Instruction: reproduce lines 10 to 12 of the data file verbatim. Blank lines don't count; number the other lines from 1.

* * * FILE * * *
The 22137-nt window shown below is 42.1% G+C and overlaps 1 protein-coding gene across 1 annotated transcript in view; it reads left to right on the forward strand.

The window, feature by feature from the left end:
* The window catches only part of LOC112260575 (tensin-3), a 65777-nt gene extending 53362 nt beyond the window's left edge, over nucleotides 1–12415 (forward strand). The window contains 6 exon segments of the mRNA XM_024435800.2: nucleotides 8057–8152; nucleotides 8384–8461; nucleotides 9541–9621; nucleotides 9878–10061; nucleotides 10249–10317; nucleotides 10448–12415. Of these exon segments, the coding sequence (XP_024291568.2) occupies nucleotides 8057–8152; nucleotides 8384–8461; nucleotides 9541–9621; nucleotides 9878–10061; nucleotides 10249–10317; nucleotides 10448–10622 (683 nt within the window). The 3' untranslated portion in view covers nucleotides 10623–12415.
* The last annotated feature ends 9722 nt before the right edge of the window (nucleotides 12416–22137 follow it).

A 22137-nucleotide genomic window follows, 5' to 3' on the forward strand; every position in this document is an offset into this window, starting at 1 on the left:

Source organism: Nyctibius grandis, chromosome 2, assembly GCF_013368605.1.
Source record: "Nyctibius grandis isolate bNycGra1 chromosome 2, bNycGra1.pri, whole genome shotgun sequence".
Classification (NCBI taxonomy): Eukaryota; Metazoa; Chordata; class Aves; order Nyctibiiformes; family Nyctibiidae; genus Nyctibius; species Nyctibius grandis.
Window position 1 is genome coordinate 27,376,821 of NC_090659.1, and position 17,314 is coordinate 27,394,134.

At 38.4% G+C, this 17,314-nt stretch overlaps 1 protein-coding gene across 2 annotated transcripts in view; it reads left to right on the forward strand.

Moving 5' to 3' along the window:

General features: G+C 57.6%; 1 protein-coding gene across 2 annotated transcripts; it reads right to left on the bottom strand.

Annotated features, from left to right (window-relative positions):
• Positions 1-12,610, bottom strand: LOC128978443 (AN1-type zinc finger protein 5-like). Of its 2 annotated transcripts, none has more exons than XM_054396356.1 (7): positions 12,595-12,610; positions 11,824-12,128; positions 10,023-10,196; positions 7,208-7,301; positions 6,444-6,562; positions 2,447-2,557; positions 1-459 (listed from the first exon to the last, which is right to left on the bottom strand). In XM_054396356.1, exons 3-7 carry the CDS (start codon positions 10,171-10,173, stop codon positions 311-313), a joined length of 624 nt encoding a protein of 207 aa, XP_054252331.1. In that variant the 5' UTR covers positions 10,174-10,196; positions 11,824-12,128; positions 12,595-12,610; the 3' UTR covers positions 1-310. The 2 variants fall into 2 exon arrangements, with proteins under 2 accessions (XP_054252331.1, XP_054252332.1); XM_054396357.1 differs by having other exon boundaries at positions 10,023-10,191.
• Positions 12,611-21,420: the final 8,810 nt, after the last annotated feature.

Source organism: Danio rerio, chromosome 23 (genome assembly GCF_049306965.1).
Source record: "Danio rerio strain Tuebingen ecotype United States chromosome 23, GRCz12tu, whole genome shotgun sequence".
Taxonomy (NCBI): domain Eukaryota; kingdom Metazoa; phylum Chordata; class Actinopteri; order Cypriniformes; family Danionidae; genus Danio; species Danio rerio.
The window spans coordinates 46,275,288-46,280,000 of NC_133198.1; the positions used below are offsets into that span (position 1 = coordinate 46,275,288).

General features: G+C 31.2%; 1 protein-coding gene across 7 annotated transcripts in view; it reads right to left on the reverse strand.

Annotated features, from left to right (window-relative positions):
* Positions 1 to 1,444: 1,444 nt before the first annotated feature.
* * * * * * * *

At 38.4% G+C, this 17,314-nt stretch overlaps 1 protein-coding gene across 2 annotated transcripts in view; it reads left to right on the forward strand.

Moving 5' to 3' along the window:

General features: G+C 57.6%; 1 protein-coding gene across 2 annotated transcripts; it reads right to left on the bottom strand.